From Specialized the ever popular Hotwalk balance bike and the Hotrock 12″, 16″, and 20″ wheel bikes are the simplest, lightest, and most size adjustable bikes in their category. With simple styling and kid-specific components, Specialized’s offerings are bound to last for years. Moreover, being light weight and easy to fit, means a bike that’s not only easier to ride–or learn to ride–but it’s also more fun as the bike instills confidence in even the littlest rider. This is something you won’t see in bikes from big-box stores or bikes not from your favorite local bike shop.
Some kids just have to do tricks. And Austin being a hotbed for BMX, it’s no wonder that brands like Sunday Bikes standout. Designed right here in Austin it’s a true BMX brand for riders at every level–from those learning to those at the X-Games. Not only will you see pros like Aaron Ross on these bikes, but now with 16″ and 18″ wheel sizes on offer, Sunday has something for every rider.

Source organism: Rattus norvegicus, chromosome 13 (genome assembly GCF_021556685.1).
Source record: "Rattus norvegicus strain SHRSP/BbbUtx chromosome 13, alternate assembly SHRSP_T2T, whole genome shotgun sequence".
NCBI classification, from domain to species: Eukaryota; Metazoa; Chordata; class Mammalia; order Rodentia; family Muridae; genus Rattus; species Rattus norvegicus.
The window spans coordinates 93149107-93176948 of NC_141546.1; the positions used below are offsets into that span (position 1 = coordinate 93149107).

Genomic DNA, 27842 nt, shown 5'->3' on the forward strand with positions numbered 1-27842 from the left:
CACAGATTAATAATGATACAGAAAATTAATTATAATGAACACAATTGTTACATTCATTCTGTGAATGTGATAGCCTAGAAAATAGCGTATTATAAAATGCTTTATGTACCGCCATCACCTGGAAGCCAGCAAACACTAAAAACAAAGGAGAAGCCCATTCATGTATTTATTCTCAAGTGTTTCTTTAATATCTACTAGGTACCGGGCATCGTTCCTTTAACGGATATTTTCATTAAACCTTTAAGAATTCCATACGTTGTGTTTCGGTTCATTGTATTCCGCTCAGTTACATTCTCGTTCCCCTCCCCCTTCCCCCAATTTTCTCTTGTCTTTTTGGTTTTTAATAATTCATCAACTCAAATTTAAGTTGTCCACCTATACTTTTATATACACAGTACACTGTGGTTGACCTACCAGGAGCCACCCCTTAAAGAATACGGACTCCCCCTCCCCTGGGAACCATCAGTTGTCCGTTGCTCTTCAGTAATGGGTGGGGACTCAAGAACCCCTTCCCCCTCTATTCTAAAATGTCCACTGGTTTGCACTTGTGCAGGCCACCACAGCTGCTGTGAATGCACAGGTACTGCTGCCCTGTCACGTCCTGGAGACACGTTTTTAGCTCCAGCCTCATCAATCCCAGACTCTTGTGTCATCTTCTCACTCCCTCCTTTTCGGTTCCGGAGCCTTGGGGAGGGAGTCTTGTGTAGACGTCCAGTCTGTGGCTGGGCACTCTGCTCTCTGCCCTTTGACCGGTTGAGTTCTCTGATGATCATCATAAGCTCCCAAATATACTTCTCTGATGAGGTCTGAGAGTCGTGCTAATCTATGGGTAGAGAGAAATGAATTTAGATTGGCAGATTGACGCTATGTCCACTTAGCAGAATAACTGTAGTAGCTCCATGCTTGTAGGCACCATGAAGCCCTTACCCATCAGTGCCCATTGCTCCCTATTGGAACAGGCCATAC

The best option for the littlest riders just starting out is a balance bike. The pedaling action of riding is actually a pretty easy skill to learn. But the balancing, that’s the thing that takes practice and concentration. Enter the balance bike and Strider. Strider has arguably been doing balance bikes longer than anyone else. Their simple, cost-effective design makes learning to ride a snap and is sure to create great memories of that first bike.
Build a love of riding and make holiday memories that will last a lifetime with a new bike from Bicycle Sport Shop!